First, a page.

When you’ve done conventions for as long as I have, they become a part of your identity. The excitement and inspiration for new costumes, the meet-ups with friends we haven’t seen in months or years, Artist Alley filled with incredibly brilliant pieces, the occasion of bumping into a celebrity, and the bustle of the convention floor become engrained into your very soul. Sure, I complain about how crowded certain conventions have become *coughSDCCcough*, but despite my annoyances, I inevitably end up joyously anticipating the next one I can attend. When I became a military spouse and then a mom, I began to fear that cherished piece of my identity would certainly become a distant memory. With the constant moving to new locations every few years, how could I develop a community similar to what I was already familiar with in California? When a friend came to visit me in Texas during PAX South, I decided to do that craziest thing I imagined: attend a convention I’ve never been to before with a toddler all on my own.
About two months before Hazel was born, I went ham on video games because I knew after she was born, there would be precious little time for anything that didn’t involve taking care of her. Don’t get me wrong, I normally log away arguably too many hours immersed in whatever my favorite game happens to be at the time, but this gave me an excuse to really overdo it. Picture this: a 185 pound, 9 months pregnant woman bouncing around on a fitness ball screaming obscenities that would make George Carlin blush. My husband was seriously concerned that Hazel’s first word might be less than socially acceptable. Then she was born and nothing else mattered in the world except keeping her alive and healing my body and mind. Slowly but surely the days started to get easier as naps started regulating, breastfeeding became second nature, and multitasking was starting to make a comeback. The natural progression for me was to attempt an online match or two with friends while the baby was preoccupied with a boob sandwich. It was an absolute success which not only made me feel normal again, but also made me realize it was possible to still fulfill “me time” as a new mom. Continue reading
I used to roll my eyes and guffaw at the very idea of making my own baby food. I knew friends who did it for their little ones, saw books and gadgets for the homemade stuff in their baby registries, and plenty of mom blogs proclaiming the benefits of doing it yourself. It always seemed like a Martha Stewartesque waste of precious energy and time when the jarred stuff existed and was readily available on supermarket shelves. When Hazel started longingly gazing at food and smacking her lips hungrily, my perspective shifted a bit. So did the overwhelming sense of, “I can’t bullocks this up; if I do, she’ll forever be screwed up.”
Spoilers: she won’t be, and it’s okay to mess up a bit – pretty much the definition of parenting, in a nutshell. Continue reading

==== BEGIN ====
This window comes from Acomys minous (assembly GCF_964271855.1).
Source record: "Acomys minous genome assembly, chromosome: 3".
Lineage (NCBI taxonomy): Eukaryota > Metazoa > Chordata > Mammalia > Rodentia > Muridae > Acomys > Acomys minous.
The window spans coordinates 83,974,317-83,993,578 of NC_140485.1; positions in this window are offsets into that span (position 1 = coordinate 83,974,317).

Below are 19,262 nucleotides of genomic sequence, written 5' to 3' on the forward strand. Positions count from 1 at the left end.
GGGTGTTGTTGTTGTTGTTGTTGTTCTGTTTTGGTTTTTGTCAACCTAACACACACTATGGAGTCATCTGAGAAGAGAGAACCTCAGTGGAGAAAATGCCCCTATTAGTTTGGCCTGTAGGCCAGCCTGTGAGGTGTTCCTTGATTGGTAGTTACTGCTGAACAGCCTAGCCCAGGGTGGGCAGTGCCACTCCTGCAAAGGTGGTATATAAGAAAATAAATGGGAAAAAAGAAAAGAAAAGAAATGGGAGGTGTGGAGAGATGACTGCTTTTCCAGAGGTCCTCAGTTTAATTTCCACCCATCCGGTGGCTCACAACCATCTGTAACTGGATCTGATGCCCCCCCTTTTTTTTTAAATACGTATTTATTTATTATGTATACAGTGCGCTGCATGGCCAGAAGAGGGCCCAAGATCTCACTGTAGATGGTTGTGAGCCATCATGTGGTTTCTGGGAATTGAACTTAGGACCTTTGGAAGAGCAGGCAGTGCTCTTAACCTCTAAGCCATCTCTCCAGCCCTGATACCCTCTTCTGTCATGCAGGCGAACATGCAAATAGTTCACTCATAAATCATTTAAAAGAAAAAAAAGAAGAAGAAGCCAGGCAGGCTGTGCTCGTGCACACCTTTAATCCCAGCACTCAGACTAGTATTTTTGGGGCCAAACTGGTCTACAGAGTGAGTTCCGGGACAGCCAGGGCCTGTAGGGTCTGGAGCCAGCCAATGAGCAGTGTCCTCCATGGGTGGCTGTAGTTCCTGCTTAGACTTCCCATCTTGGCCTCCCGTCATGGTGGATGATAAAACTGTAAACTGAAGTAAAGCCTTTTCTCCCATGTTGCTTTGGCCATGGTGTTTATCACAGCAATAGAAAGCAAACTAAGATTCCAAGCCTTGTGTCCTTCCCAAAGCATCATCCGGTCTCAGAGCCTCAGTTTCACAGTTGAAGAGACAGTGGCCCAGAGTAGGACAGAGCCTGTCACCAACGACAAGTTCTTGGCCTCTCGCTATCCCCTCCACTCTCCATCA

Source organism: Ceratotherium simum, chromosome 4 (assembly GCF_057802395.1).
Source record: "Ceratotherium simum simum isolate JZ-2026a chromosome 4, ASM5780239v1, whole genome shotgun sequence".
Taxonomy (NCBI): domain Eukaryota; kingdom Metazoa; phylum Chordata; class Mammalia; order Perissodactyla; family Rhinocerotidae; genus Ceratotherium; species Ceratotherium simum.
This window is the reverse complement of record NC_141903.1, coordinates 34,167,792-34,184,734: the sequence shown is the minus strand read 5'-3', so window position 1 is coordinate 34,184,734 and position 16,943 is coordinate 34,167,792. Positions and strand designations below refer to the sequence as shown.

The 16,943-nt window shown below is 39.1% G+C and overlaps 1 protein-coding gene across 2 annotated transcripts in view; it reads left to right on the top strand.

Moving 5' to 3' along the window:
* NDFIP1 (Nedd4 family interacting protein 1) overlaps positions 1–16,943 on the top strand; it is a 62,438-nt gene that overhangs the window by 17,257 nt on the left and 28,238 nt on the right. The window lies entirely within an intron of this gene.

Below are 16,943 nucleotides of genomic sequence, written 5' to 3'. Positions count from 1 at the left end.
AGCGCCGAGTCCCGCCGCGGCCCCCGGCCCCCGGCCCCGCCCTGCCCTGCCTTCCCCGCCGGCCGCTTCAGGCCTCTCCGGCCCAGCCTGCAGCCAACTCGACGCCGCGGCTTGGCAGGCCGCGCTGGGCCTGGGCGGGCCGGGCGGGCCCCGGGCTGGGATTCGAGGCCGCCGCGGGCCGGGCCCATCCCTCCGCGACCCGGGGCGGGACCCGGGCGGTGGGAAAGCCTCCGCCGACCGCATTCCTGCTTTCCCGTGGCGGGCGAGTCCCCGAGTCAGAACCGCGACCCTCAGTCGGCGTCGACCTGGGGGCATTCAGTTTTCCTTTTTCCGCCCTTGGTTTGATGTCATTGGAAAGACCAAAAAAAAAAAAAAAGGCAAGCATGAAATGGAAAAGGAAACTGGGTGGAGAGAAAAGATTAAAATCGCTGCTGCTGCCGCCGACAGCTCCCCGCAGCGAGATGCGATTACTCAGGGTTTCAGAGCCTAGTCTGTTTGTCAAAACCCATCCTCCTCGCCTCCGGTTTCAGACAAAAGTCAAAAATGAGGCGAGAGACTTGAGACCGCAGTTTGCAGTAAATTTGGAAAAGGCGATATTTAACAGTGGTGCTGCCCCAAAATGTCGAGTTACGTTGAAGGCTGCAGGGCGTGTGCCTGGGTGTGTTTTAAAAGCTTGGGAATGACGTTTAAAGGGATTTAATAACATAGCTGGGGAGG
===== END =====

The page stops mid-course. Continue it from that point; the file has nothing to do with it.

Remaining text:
In my previous fitness post over a year ago, Adventures in Fitness While Breastfeeding, I explained how challenging it can be in our society to be kind to ourselves after having a baby. Instagram is full of celebrity moms snapping glamorously posed shots of breastfeeding and holding their babies oh-so lovingly, making motherhood and the fabled “bouncing back” seems like a breeze to achieve. For some extraordinarily fortunate souls, this may be the case, but for the rest of us normies, it is beyond challenging and sometimes absolutely soul-crushing. We can feel judged and like we are an embarrassment to our friends and family when we gain weight and aren’t as good shape as we once were. We can view ourselves in a warped, distorted manner as if we are standing in front of a fun-house mirror. It won’t matter how many compliments and praises we may get, how we feel about our own bodies is ultimately what matters. Everything else will feel like a lie. What does matter is how we feel inside our own minds and bodies. Continue reading
Before getting pregnant, I was in the best shape of my life. I had worked with a phenomenal personal trainer combining weight training, circuit workouts, and basic stunt choreography (ah, LA life, how I miss thee). I felt strong, confident, and actually liked looking at myself in the mirror and photographs. I had even worn a two-piece bathing suit for the first time in my adult life in public and went to a convention baring my midriff as a gender-bent Star-Lord. I never had the courage or self-confidence to ever do that previously. Body dysmorphia is a real C-word, but I had managed to muffle her out enough to enjoy and embrace the body I had worked so hard for. Then I got knocked up. Continue reading
Not sleeping well comes with the territory of having a new baby. I resigned myself early in my pregnancy to potentially wake at least every hour since I am essentially a living and breathing food truck now. It’s a good thing I fostered my expectations in this fashion because the first few weeks were almost exactly an hour or two, day and night. There was lots of wailing and gnashing of teeth from all persons involved.
Well, I’m FINALLY getting around to writing this “geek mom” blog I was so previously ecstatic to start when I was in my first trimester. Obviously, pregnancy sapped my motivation and any last “give a fuck” I might have in reserve – because let’s be honest, living every day for four months with the worst kind of sea-sick like nausea I’ve ever experienced combined with hormone fluctuations that make me feel like I’m basically a bloated wildebeest for the next five months will likely cause anyone to hermit themselves. But hey, now that Hazel is two months old, now is as good a time as any, right?